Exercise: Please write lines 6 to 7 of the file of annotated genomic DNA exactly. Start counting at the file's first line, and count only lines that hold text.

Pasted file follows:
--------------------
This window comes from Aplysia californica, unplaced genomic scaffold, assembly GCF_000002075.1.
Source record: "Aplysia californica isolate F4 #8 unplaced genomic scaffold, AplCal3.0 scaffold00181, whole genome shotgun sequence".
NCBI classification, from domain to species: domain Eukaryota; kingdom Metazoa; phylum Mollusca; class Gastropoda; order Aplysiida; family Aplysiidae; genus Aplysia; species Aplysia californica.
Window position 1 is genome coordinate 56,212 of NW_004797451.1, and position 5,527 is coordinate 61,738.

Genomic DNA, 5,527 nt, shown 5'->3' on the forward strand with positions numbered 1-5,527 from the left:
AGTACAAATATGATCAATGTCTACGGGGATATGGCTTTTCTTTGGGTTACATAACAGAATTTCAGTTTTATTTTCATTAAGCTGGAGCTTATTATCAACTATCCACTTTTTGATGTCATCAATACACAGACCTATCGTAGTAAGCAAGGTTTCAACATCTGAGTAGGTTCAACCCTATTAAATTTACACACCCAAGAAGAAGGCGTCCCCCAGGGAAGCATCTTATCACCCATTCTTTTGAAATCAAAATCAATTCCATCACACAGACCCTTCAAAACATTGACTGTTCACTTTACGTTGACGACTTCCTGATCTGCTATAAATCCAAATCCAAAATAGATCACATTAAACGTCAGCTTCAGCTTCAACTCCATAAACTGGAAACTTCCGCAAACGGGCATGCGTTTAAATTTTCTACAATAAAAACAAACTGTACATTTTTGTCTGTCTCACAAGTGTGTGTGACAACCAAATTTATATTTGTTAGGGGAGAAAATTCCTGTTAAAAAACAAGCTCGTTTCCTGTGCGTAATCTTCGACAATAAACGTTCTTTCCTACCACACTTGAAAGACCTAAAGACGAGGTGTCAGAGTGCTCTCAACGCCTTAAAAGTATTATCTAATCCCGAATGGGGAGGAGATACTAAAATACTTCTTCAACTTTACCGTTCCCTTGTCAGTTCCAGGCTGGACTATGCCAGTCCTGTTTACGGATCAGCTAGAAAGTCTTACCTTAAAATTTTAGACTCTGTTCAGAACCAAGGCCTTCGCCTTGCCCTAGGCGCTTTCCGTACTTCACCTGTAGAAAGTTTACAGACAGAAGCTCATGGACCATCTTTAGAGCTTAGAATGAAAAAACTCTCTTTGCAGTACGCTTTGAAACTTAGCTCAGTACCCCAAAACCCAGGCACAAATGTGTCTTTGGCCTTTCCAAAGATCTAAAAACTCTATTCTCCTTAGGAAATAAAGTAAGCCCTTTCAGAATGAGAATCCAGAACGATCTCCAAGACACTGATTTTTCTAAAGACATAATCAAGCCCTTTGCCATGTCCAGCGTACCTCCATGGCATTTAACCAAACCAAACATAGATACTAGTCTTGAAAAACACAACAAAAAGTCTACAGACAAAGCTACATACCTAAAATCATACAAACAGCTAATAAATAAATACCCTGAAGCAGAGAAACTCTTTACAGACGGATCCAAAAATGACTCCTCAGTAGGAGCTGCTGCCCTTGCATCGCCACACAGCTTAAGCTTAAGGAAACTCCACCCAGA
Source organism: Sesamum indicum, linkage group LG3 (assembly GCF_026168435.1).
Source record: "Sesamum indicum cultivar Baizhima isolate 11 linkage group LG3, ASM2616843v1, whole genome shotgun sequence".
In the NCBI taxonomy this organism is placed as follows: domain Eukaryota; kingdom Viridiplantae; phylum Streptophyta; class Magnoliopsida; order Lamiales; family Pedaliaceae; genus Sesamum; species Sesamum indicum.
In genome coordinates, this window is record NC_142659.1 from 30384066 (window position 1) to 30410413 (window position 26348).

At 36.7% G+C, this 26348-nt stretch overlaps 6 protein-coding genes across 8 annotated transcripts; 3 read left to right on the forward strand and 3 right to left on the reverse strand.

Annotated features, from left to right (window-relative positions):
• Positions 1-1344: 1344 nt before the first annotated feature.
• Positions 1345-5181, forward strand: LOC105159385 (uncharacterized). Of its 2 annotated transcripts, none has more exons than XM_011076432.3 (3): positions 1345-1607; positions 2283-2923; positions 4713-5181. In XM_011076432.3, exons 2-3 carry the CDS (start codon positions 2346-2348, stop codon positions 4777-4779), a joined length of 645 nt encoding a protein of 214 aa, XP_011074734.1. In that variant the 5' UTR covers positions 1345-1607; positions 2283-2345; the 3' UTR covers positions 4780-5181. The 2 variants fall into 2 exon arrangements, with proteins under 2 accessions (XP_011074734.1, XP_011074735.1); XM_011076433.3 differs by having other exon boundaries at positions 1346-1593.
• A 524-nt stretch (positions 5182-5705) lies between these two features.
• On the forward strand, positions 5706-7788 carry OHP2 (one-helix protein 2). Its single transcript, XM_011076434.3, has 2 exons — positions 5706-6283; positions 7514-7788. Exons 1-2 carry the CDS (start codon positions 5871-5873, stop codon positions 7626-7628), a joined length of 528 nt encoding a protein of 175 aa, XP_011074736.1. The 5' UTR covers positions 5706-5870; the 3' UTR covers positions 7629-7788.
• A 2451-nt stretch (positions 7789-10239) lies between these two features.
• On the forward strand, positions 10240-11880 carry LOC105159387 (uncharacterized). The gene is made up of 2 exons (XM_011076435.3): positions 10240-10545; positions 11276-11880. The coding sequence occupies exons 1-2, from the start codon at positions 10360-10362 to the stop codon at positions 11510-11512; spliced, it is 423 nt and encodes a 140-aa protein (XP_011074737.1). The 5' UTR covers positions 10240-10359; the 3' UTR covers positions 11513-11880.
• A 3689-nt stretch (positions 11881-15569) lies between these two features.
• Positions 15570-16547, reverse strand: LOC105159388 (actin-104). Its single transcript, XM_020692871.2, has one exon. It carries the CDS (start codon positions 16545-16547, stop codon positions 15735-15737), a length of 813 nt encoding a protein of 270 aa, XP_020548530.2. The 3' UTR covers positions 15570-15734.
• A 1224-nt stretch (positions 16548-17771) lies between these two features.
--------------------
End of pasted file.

AGTACAAATATGATCAATGTCTACGGGGATATGGCTTTTCTTTGGGTTACATAACAGAATTTCAGTTTTATTTTCATTAAGCTGGAGCTTATTATCAACTATCCACTTTTTGATGTCATCAATACACAGACCTATCGTAGTAAGCAAGGTTTCAACATCTGAGTAGGTTCAACCCTATTAAATTTACACACCCAAGAAGAAGGCGTCCCCCAGGGAAGCATCTTATCACCCATTCTTTTGAAATCAAAATCAATTCCATCACACAGACCCTTCAAAACATTGACTGTTCACTTTACGTTGACGACTTCCTGATCTGCTATAAATCCAAATCCAAAATAGATCACATTAAACGTCAGCTTCAGCTTCAACTCCATAAACTGGAAACTTCCGCAAACGGGCATGCGTTTAAATTTTCTACAATAAAAACAAACTGTACATTTTTGTCTGTCTCACAAGTGTGTGTGACAACCAAATTTATATTTGTTAGGGGAGAAAATTCCTGTTAAAAAACAAGCTCGTTTCCTGTGCGTAATCTTCGACAATAAACGTTCTTTCCTACCACACTTGAAAGACCTAAAGACGAGGTGTCAGAGTGCTCTCAACGCCTTAAAAGTATTATCTAATCCCGAATGGGGAGGAGATACTAAAATACTTCTTCAACTTTACCGTTCCCTTGTCAGTTCCAGGCTGGACTATGCCAGTCCTGTTTACGGATCAGCTAGAAAGTCTTACCTTAAAATTTTAGACTCTGTTCAGAACCAAGGCCTTCGCCTTGCCCTAGGCGCTTTCCGTACTTCACCTGTAGAAAGTTTACAGACAGAAGCTCATGGACCATCTTTAGAGCTTAGAATGAAAAAACTCTCTTTGCAGTACGCTTTGAAACTTAGCTCAGTACCCCAAAACCCAGGCACAAATGTGTCTTTGGCCTTTCCAAAGATCTAAAAACTCTATTCTCCTTAGGAAATAAAGTAAGCCCTTTCAGAATGAGAATCCAGAACGATCTCCAAGACACTGATTTTTCTAAAGACATAATCAAGCCCTTTGCCATGTCCAGCGTACCTCCATGGCATTTAACCAAACCAAACATAGATACTAGTCTTGAAAAACACAACAAAAAGTCTACAGACAAAGCTACATACCTAAAATCATACAAACAGCTAATAAATAAATACCCTGAAGCAGAGAAACTCTTTACAGACGGATCCAAAAATGACTCCTCAGTAGGAGCTGCTGCCCTTGCATCGCCACACAGCTTAAGCTTAAGGAAACTCCACCCAGA
Source organism: Sesamum indicum, linkage group LG3 (assembly GCF_026168435.1).